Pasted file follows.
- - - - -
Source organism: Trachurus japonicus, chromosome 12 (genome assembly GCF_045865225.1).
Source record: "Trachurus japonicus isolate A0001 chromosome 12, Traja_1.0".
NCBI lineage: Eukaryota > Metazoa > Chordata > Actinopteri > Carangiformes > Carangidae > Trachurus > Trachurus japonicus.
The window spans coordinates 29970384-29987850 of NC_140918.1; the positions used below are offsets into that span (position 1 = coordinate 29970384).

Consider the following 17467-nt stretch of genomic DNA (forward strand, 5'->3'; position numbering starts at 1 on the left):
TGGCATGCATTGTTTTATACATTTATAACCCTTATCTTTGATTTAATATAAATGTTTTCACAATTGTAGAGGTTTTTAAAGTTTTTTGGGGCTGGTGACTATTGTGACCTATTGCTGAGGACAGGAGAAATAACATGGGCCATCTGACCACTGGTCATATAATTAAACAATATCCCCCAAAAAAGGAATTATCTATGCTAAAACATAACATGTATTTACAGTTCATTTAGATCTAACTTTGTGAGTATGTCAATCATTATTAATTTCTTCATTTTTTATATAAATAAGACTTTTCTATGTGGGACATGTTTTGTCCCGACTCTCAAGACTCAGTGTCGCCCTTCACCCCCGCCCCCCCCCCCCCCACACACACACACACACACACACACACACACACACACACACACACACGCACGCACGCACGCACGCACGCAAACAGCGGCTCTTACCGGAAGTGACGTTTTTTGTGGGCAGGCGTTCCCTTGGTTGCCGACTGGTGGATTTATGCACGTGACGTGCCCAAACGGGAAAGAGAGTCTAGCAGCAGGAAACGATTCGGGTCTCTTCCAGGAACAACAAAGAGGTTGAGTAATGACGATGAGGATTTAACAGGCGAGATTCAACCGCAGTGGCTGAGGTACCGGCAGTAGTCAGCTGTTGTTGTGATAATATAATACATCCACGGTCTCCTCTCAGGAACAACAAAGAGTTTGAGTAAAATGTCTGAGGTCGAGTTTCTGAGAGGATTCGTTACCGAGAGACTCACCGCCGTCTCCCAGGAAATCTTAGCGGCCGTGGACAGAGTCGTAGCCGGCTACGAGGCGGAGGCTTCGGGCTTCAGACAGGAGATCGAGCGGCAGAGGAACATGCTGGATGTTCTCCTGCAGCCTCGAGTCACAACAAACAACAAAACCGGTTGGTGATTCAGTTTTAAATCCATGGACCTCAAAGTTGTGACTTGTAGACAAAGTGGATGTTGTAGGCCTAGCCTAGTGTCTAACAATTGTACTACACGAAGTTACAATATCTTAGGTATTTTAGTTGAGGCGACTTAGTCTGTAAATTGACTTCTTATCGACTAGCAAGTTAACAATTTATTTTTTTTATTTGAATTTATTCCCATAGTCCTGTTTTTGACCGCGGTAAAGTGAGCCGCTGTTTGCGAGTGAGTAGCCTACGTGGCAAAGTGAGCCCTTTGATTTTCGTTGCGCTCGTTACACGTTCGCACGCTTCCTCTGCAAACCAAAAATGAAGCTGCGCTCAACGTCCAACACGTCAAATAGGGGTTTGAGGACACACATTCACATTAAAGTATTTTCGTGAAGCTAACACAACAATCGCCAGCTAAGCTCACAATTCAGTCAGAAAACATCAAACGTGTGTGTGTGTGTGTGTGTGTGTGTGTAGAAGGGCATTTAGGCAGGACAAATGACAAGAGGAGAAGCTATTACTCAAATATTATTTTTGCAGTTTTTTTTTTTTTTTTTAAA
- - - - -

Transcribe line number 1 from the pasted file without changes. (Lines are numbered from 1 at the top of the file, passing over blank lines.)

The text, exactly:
Source organism: Trachurus japonicus, chromosome 12 (genome assembly GCF_045865225.1).